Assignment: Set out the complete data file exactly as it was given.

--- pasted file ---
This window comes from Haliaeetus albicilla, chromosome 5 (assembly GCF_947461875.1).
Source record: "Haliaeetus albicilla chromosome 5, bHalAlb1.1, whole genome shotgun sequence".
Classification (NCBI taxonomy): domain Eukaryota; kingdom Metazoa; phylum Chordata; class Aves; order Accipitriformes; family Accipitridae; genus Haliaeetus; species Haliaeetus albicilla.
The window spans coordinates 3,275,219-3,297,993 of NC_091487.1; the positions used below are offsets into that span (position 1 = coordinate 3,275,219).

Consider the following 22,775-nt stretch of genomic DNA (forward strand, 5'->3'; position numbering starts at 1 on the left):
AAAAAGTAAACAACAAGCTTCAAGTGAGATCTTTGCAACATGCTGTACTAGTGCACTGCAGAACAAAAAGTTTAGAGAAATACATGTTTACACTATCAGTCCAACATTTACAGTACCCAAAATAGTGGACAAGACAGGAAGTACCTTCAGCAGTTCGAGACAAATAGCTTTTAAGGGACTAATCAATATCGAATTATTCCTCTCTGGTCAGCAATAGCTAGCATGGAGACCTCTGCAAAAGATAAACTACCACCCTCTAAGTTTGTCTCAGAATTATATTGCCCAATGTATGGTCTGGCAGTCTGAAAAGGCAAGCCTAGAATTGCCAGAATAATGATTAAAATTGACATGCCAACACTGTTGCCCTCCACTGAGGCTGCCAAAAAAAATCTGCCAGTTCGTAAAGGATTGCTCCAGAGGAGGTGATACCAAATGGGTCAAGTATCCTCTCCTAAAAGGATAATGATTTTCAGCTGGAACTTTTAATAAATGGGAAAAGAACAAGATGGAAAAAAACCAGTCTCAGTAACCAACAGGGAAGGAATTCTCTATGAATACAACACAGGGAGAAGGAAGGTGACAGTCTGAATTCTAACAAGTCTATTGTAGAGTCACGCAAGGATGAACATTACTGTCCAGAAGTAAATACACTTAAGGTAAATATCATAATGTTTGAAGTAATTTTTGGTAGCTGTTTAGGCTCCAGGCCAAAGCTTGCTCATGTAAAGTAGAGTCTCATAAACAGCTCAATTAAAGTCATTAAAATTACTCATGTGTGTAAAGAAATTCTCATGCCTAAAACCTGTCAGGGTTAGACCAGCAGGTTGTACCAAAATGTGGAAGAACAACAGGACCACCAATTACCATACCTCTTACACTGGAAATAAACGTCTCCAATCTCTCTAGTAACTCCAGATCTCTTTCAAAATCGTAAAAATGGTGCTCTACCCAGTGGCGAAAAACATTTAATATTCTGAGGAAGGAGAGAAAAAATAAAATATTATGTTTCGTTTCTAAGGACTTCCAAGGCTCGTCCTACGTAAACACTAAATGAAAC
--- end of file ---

This window comes from Haliaeetus albicilla, chromosome 5 (assembly GCF_947461875.1).
Source record: "Haliaeetus albicilla chromosome 5, bHalAlb1.1, whole genome shotgun sequence".
Classification (NCBI taxonomy): domain Eukaryota; kingdom Metazoa; phylum Chordata; class Aves; order Accipitriformes; family Accipitridae; genus Haliaeetus; species Haliaeetus albicilla.
The window spans coordinates 3,275,219-3,297,993 of NC_091487.1; the positions used below are offsets into that span (position 1 = coordinate 3,275,219).

Consider the following 22,775-nt stretch of genomic DNA (forward strand, 5'->3'; position numbering starts at 1 on the left):
AAAAAGTAAACAACAAGCTTCAAGTGAGATCTTTGCAACATGCTGTACTAGTGCACTGCAGAACAAAAAGTTTAGAGAAATACATGTTTACACTATCAGTCCAACATTTACAGTACCCAAAATAGTGGACAAGACAGGAAGTACCTTCAGCAGTTCGAGACAAATAGCTTTTAAGGGACTAATCAATATCGAATTATTCCTCTCTGGTCAGCAATAGCTAGCATGGAGACCTCTGCAAAAGATAAACTACCACCCTCTAAGTTTGTCTCAGAATTATATTGCCCAATGTATGGTCTGGCAGTCTGAAAAGGCAAGCCTAGAATTGCCAGAATAATGATTAAAATTGACATGCCAACACTGTTGCCCTCCACTGAGGCTGCCAAAAAAAATCTGCCAGTTCGTAAAGGATTGCTCCAGAGGAGGTGATACCAAATGGGTCAAGTATCCTCTCCTAAAAGGATAATGATTTTCAGCTGGAACTTTTAATAAATGGGAAAAGAACAAGATGGAAAAAAACCAGTCTCAGTAACCAACAGGGAAGGAATTCTCTATGAATACAACACAGGGAGAAGGAAGGTGACAGTCTGAATTCTAACAAGTCTATTGTAGAGTCACGCAAGGATGAACATTACTGTCCAGAAGTAAATACACTTAAGGTAAATATCATAATGTTTGAAGTAATTTTTGGTAGCTGTTTAGGCTCCAGGCCAAAGCTTGCTCATGTAAAGTAGAGTCTCATAAACAGCTCAATTAAAGTCATTAAAATTACTCATGTGTGTAAAGAAATTCTCATGCCTAAAACCTGTCAGGGTTAGACCAGCAGGTTGTACCAAAATGTGGAAGAACAACAGGACCACCAATTACCATACCTCTTACACTGGAAATAAACGTCTCCAATCTCTCTAGTAACTCCAGATCTCTTTCAAAATCGTAAAAATGGTGCTCTACCCAGTGGCGAAAAACATTTAATATTCTGAGGAAGGAGAGAAAAAATAAAATATTATGTTTCGTTTCTAAGGACTTCCAAGGCTCGTCCTACGTAAACACTAAATGAAAC